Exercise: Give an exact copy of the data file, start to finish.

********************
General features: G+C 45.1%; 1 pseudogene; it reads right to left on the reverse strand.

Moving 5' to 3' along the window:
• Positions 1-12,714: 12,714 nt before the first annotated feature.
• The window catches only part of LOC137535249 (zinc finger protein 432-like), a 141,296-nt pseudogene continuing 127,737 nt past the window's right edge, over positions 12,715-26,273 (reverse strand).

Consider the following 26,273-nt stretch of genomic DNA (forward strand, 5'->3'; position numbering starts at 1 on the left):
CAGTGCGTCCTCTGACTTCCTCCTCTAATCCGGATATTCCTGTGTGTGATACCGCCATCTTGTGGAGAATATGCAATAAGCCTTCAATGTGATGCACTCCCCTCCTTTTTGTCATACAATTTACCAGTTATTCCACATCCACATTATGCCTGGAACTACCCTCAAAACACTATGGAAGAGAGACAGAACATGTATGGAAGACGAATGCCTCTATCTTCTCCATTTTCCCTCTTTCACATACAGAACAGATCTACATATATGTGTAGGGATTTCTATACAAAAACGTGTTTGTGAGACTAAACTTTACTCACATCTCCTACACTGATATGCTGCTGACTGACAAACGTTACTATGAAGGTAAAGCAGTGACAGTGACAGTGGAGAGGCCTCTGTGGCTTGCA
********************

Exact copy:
General features: G+C 45.1%; 1 pseudogene; it reads right to left on the reverse strand.

Moving 5' to 3' along the window:
• Positions 1-12,714: 12,714 nt before the first annotated feature.
• The window catches only part of LOC137535249 (zinc finger protein 432-like), a 141,296-nt pseudogene continuing 127,737 nt past the window's right edge, over positions 12,715-26,273 (reverse strand).

Consider the following 26,273-nt stretch of genomic DNA (forward strand, 5'->3'; position numbering starts at 1 on the left):
CAGTGCGTCCTCTGACTTCCTCCTCTAATCCGGATATTCCTGTGTGTGATACCGCCATCTTGTGGAGAATATGCAATAAGCCTTCAATGTGATGCACTCCCCTCCTTTTTGTCATACAATTTACCAGTTATTCCACATCCACATTATGCCTGGAACTACCCTCAAAACACTATGGAAGAGAGACAGAACATGTATGGAAGACGAATGCCTCTATCTTCTCCATTTTCCCTCTTTCACATACAGAACAGATCTACATATATGTGTAGGGATTTCTATACAAAAACGTGTTTGTGAGACTAAACTTTACTCACATCTCCTACACTGATATGCTGCTGACTGACAAACGTTACTATGAAGGTAAAGCAGTGACAGTGACAGTGGAGAGGCCTCTGTGGCTTGCA